Junius sometimes abuses Wilkes; but the land into sbires, hundreds, and tithe this was a convenient mask, and, as he ings; and hy bim public schools had Himselt ubserves, was so managed, is not their beginning or reviving. to leave a scar. He sometimes differs from Wilkes; but only when Wilkes found it rather necessary io go further than he This country has produced many lite. approved, in order to conciliate the Bill rary artisans, farmers' boys, milk-women, of-Rights club. Wilkes was always, in

and others, who enjoy some popularity facı, accommodated even by the resistance of fame: but not one chimney-sweeper of Junius.

occurs in the list. Holland had the Wilkes, and Wilkes only, could

glory of producing the most celebrated

pro. duce, and did produce, autographs of

of chimney-sweepers.

He wrote in Junius, independently of Woodfall.*

Latin, under the name Beronicius, a ADDITIONAL SCRIPTURES.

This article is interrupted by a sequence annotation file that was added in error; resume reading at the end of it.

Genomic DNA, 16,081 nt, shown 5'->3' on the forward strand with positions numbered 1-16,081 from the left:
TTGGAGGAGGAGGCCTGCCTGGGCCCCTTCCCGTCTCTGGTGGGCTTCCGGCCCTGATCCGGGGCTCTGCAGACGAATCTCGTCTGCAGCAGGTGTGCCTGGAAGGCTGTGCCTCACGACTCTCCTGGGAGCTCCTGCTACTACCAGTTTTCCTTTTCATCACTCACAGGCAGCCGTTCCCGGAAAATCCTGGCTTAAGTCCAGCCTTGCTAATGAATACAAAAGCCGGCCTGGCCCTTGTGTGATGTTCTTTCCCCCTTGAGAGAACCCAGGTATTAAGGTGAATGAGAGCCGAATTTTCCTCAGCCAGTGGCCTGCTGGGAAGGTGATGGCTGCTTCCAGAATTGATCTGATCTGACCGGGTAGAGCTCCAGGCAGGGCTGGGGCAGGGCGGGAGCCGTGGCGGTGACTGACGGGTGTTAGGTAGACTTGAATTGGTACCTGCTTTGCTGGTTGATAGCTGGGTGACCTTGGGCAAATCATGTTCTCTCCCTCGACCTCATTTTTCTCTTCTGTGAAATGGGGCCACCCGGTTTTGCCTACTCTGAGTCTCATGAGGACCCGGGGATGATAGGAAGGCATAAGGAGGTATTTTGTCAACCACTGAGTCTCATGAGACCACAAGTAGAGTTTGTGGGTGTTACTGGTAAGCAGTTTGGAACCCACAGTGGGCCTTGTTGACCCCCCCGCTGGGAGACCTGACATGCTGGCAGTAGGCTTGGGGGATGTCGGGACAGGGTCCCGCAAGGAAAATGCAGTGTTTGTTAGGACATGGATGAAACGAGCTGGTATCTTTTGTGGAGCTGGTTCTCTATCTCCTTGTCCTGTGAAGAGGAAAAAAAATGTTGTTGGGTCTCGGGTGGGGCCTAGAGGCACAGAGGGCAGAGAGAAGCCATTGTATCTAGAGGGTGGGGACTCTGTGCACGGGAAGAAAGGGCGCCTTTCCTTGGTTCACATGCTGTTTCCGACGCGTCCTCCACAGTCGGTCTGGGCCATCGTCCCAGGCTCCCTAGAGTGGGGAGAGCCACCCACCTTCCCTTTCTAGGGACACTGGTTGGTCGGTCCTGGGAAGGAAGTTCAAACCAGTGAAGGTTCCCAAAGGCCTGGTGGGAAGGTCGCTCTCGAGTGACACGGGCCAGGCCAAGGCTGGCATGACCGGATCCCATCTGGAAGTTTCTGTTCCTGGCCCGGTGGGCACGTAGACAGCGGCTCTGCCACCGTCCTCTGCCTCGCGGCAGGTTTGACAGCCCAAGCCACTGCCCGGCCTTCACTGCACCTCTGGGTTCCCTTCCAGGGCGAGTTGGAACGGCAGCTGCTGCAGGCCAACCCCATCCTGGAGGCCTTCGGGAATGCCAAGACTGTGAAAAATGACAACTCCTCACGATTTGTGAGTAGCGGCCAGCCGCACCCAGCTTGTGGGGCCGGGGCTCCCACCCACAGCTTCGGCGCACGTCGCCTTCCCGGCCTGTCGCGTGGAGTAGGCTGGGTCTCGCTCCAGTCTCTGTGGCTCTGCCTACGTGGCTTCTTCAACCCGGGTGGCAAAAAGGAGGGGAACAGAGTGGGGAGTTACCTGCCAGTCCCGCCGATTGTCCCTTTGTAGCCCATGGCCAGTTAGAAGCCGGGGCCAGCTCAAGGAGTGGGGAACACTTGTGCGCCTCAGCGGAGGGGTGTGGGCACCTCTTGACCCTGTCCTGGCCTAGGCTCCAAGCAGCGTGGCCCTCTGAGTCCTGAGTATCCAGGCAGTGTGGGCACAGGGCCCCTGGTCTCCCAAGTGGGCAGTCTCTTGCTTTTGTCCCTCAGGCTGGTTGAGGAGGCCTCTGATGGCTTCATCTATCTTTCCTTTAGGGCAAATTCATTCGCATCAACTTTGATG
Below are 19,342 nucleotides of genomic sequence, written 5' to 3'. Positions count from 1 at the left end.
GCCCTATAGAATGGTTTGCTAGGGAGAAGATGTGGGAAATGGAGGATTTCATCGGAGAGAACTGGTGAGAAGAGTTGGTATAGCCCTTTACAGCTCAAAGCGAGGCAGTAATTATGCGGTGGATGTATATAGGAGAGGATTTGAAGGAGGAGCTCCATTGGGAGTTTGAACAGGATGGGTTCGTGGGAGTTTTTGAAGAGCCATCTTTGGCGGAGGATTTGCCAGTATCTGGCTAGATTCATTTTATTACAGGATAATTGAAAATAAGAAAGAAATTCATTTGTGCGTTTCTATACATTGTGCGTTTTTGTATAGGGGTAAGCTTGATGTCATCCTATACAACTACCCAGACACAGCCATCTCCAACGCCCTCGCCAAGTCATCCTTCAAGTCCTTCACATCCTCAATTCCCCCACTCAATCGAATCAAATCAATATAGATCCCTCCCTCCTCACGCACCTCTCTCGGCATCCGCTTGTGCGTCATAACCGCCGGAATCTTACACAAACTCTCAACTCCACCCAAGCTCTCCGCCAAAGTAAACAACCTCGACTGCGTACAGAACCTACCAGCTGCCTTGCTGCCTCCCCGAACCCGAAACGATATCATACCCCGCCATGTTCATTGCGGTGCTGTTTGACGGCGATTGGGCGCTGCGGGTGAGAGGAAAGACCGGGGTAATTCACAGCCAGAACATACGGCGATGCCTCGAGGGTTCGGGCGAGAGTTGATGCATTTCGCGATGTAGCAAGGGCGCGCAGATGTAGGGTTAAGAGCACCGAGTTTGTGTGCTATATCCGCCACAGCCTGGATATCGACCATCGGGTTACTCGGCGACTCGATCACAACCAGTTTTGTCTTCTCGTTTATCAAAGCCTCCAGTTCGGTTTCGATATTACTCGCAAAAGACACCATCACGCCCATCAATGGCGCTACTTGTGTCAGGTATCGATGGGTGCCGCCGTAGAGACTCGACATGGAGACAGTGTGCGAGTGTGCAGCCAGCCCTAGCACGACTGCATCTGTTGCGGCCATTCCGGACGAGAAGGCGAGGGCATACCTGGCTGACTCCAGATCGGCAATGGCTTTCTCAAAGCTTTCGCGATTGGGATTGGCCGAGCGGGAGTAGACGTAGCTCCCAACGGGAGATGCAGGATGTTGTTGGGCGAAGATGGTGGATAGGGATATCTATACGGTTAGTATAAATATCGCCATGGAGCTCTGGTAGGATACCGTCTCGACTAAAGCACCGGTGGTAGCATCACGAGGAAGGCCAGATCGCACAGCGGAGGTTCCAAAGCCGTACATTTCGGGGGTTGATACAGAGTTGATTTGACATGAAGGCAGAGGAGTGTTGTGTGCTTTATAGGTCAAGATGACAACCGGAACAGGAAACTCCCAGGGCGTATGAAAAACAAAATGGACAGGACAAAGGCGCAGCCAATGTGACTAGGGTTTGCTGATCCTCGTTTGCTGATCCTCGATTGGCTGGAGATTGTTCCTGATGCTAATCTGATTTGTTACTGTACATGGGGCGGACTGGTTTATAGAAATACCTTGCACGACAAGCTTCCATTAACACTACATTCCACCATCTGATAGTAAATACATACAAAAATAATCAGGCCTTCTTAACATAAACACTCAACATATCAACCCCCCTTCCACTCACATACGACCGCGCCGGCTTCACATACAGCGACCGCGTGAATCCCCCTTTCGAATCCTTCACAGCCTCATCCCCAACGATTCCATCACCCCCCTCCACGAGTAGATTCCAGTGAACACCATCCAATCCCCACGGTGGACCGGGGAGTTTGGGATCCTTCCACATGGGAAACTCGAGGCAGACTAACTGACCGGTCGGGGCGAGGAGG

poem, in two cantos, entitled, Georgara There is a prospect of our obtaining

chontomachia ; it describes an insurrecauthentic additions to the Bible; and tion of the peasants against the barons, those, from the manuscripis in the library

and was printed at Middelburg, in ace of Paris,

tavo, during the year 1766. M. de Sacy has given extracts from the

CHRISTOPIIER MYLIUS. book of Enoch, there preserved, which In a catalogue of authors buried in still forms a part of the Christian canon London would occur the name of Chris in Abyssinia, and formed a part of the topher Mylius, who died there in 1754, Jewish canon in the time of Christ. He on his way to the West Indies, whither has so given extracts from the Divan, he was going, under Prussian patronage, which probably contains genuine writings and with recommendations from the phya of John the Baptist, preserved to this siologist Haller, for purposes of natural day by his followers, who remain a baptist history, sect in Galilee and Arabia.

He had published, in 1744, “ Three

Dialogues on Important Truths, with this * Wilkes's own Letters are the best motto, or epigraph, Obsequium amicos, ve refutation of this hypothesis.-EDITOR, qilus odium parit. The first dialogues

defends

CELEBRATED CHIMNEY-SWEEPER.